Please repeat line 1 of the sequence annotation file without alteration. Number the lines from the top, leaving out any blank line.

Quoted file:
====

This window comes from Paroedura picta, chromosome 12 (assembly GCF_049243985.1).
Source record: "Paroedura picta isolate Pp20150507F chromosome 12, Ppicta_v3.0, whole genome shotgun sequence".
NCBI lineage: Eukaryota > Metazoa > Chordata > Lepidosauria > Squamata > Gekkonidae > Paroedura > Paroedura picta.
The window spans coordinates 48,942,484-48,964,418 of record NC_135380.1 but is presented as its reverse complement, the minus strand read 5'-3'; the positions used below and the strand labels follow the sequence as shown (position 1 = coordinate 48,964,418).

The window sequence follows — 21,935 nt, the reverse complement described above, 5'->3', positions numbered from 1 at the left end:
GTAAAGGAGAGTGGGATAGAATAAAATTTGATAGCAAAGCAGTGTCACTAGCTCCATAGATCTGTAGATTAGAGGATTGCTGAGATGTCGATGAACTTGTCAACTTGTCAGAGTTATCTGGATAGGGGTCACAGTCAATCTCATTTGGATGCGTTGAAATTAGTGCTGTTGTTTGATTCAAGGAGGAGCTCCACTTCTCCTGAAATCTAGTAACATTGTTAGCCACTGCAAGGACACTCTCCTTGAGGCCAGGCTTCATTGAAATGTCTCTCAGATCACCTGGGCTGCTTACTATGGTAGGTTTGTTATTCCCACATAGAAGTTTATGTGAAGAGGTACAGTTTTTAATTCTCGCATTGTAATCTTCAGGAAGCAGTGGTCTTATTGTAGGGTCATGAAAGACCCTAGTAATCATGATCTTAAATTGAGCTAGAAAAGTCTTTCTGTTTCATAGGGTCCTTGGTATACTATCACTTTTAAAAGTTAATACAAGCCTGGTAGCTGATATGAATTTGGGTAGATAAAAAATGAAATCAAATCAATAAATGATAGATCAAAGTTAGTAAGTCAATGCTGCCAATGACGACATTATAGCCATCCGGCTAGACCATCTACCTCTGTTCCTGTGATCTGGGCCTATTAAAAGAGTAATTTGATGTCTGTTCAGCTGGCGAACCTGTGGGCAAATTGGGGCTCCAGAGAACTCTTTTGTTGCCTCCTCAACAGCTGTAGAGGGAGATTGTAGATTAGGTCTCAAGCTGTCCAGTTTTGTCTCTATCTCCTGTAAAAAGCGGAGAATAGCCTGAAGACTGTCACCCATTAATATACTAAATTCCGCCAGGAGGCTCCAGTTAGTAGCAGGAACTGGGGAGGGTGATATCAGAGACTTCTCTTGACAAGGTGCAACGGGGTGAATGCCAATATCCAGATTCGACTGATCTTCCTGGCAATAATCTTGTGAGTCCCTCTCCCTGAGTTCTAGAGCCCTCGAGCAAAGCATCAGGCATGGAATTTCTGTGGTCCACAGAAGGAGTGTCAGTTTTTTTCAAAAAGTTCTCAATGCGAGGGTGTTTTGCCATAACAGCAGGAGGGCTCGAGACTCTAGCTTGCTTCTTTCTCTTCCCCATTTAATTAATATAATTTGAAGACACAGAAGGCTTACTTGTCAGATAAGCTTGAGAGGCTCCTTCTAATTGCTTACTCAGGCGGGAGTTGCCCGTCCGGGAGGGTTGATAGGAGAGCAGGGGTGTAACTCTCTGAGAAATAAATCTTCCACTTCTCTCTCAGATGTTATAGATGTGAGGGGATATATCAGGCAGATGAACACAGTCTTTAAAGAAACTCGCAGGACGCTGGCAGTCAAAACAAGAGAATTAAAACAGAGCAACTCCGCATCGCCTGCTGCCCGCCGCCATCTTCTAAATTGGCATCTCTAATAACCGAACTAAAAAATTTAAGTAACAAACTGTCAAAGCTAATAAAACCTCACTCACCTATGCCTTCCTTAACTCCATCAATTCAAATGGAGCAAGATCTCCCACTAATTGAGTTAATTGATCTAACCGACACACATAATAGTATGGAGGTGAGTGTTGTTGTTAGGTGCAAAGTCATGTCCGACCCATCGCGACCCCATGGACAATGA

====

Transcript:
This window comes from Paroedura picta, chromosome 12 (assembly GCF_049243985.1).